The claimant does not have an impairment or combination of impairments that meets or medically equals the severity of one of the listed impairments in 20 C.F.R. Part 404, Subpart P, Appendix 1 (20 C.F.R. §§ 404.1520(d), 404.1525, 404.1526, 416.920(d), 416.925 and 416.926);

         After careful consideration of the entire record, the ALJ found that the claimant has the residual functional capacity to perform medium work as defined in 20 C.F.R. §§ 404.1567(c) and 416.967(c). He can occasionally climb. He can frequently balance, stoop, kneel, crouch, and crawl. He can occasionally reach overhead. He can have occasional exposure to vibration, vibrating tools, machines, and vehicles. He can have occasional exposure to pulmonary irritants such as dust, fumes, odors, gases, pollens, airborne pollutants, and poor ventilation. He can have occasional exposure to hazardous conditions such as proximity to unprotected heights and moving machinery. He can adapt to a predictable work routine in terms of assigned tasks and the procedures for accomplishing those tasks. He can understand, carry out, and remember instructions. He can use average judgment in making work-related decisions. He is limited to occasional and superficial interaction with the public and with coworkers.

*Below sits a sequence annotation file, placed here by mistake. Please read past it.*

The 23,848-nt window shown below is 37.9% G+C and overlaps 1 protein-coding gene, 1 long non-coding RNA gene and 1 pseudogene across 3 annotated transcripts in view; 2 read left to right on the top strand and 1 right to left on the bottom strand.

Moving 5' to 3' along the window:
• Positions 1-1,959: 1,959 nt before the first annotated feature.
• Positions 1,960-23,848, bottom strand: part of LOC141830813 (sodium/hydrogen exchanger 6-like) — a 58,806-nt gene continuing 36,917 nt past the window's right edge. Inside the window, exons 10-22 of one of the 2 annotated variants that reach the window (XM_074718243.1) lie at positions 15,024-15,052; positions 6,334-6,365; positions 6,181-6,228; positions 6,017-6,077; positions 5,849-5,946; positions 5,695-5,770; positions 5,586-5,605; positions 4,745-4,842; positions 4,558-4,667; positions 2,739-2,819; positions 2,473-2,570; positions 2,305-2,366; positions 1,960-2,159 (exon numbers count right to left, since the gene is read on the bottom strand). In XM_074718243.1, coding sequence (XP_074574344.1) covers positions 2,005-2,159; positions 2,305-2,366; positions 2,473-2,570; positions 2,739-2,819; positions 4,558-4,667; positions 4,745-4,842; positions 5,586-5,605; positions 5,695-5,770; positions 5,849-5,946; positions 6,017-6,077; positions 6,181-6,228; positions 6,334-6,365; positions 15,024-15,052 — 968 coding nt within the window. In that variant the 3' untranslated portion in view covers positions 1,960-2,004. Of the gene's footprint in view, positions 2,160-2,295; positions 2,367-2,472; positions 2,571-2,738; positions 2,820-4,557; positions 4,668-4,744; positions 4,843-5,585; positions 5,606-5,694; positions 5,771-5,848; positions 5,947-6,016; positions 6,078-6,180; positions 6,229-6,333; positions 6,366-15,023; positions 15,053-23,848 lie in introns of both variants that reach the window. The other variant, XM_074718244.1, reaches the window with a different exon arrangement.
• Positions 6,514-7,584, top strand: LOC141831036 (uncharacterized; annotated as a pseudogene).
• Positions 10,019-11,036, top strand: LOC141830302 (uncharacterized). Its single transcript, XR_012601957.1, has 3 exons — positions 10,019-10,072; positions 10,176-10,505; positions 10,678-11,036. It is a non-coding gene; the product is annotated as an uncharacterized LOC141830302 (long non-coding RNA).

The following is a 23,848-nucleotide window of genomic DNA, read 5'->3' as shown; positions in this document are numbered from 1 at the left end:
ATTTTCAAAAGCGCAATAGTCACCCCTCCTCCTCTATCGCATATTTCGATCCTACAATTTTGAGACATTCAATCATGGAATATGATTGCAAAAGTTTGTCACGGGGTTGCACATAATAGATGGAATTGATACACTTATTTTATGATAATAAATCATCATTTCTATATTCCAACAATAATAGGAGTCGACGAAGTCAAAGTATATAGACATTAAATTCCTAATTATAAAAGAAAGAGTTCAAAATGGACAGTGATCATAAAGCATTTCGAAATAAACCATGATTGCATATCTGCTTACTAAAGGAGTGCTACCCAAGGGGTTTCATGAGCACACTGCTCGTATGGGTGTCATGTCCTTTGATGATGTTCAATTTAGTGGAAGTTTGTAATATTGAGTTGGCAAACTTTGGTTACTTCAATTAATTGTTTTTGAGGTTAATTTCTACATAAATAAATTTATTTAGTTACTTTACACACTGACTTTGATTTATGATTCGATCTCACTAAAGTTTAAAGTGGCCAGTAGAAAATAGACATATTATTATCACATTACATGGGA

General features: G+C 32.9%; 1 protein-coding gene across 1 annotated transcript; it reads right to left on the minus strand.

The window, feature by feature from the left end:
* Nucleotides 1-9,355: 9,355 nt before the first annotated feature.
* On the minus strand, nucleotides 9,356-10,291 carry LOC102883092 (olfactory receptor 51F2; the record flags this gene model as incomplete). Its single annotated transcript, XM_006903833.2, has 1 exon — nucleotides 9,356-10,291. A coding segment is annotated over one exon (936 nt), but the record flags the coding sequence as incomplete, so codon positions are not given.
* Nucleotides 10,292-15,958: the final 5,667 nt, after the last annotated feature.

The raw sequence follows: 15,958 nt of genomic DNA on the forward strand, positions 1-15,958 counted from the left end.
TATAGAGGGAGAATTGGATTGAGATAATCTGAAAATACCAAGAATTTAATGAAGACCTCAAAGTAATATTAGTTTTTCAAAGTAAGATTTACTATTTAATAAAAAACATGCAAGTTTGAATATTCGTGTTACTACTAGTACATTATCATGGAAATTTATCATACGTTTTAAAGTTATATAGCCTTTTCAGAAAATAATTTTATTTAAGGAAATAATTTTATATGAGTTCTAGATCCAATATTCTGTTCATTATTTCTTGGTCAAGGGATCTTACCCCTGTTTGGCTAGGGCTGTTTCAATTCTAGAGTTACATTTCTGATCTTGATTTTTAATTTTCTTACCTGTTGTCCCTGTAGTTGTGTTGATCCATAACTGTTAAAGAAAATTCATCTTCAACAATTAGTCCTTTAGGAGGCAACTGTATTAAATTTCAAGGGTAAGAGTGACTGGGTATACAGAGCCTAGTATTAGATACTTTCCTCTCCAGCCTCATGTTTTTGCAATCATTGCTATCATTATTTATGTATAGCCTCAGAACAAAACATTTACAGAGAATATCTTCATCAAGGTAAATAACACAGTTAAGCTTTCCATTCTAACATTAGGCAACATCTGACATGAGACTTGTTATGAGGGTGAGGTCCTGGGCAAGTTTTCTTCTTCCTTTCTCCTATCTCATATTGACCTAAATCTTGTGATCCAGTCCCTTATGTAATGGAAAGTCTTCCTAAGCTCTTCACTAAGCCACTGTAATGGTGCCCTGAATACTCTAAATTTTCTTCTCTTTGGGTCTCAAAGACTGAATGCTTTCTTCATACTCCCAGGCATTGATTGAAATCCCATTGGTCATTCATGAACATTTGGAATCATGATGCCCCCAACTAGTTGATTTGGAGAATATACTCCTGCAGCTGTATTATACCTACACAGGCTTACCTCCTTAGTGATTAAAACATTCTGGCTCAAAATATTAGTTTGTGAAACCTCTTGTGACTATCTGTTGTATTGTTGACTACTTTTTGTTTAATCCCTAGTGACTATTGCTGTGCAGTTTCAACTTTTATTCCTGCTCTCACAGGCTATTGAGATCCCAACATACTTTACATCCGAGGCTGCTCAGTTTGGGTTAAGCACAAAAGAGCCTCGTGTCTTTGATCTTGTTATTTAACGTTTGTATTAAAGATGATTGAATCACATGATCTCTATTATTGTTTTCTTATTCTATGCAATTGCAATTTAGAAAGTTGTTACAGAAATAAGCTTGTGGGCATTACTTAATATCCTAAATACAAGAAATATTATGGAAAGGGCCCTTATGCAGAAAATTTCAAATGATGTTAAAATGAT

The claimant is capable of performing past relevant work as a building maintenance worker. This work does not require the performance of work-related activities precluded by the claimant's residual functional capacity (20 C.F.R. §§ 404.1565 and 416.965);

         Born on XXXX, 1973, [3] the claimant is a younger individual age 18-49 (20 C.F.R. §§ 404.1563 and 416.963);

         The claimant has at least a high school education and is able to communicate in English (20 C.F.R. §§ 404.1564 and 416.964);

         Transferability of job skills is not material to the determination of disability because using the Medical-Vocational Rules as a framework supports a finding that the claimant is “not disabled, ” whether or not he has transferable job skills (See SSR 82-41 and 20 C.F.R. Part 404, Subpart P, Appendix 2);